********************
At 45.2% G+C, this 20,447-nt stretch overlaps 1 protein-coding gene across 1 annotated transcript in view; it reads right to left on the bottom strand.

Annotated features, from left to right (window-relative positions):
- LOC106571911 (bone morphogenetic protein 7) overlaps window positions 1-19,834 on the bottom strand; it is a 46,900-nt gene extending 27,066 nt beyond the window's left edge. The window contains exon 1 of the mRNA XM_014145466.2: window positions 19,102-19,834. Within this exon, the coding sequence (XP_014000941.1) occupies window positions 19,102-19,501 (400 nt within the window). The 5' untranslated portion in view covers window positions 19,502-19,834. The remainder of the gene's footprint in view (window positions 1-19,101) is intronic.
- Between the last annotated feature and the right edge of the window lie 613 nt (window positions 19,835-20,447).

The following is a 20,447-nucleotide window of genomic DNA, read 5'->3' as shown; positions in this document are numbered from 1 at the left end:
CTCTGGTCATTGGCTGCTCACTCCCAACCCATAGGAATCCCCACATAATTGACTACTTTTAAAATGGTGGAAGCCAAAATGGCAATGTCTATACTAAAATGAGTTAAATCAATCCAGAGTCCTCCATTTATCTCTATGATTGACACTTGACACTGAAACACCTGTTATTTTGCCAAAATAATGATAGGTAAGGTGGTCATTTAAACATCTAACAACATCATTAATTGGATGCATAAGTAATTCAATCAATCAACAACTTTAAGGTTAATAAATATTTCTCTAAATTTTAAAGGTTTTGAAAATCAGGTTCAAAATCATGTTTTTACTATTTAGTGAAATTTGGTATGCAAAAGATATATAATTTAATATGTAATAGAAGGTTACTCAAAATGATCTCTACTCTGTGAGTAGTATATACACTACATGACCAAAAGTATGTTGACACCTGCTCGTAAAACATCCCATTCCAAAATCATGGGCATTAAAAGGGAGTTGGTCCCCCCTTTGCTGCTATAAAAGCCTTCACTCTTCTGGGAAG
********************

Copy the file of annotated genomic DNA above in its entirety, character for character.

At 45.2% G+C, this 20,447-nt stretch overlaps 1 protein-coding gene across 1 annotated transcript in view; it reads right to left on the bottom strand.

Annotated features, from left to right (window-relative positions):
- LOC106571911 (bone morphogenetic protein 7) overlaps window positions 1-19,834 on the bottom strand; it is a 46,900-nt gene extending 27,066 nt beyond the window's left edge. The window contains exon 1 of the mRNA XM_014145466.2: window positions 19,102-19,834. Within this exon, the coding sequence (XP_014000941.1) occupies window positions 19,102-19,501 (400 nt within the window). The 5' untranslated portion in view covers window positions 19,502-19,834. The remainder of the gene's footprint in view (window positions 1-19,101) is intronic.
- Between the last annotated feature and the right edge of the window lie 613 nt (window positions 19,835-20,447).

The following is a 20,447-nucleotide window of genomic DNA, read 5'->3' as shown; positions in this document are numbered from 1 at the left end:
CTCTGGTCATTGGCTGCTCACTCCCAACCCATAGGAATCCCCACATAATTGACTACTTTTAAAATGGTGGAAGCCAAAATGGCAATGTCTATACTAAAATGAGTTAAATCAATCCAGAGTCCTCCATTTATCTCTATGATTGACACTTGACACTGAAACACCTGTTATTTTGCCAAAATAATGATAGGTAAGGTGGTCATTTAAACATCTAACAACATCATTAATTGGATGCATAAGTAATTCAATCAATCAACAACTTTAAGGTTAATAAATATTTCTCTAAATTTTAAAGGTTTTGAAAATCAGGTTCAAAATCATGTTTTTACTATTTAGTGAAATTTGGTATGCAAAAGATATATAATTTAATATGTAATAGAAGGTTACTCAAAATGATCTCTACTCTGTGAGTAGTATATACACTACATGACCAAAAGTATGTTGACACCTGCTCGTAAAACATCCCATTCCAAAATCATGGGCATTAAAAGGGAGTTGGTCCCCCCTTTGCTGCTATAAAAGCCTTCACTCTTCTGGGAAG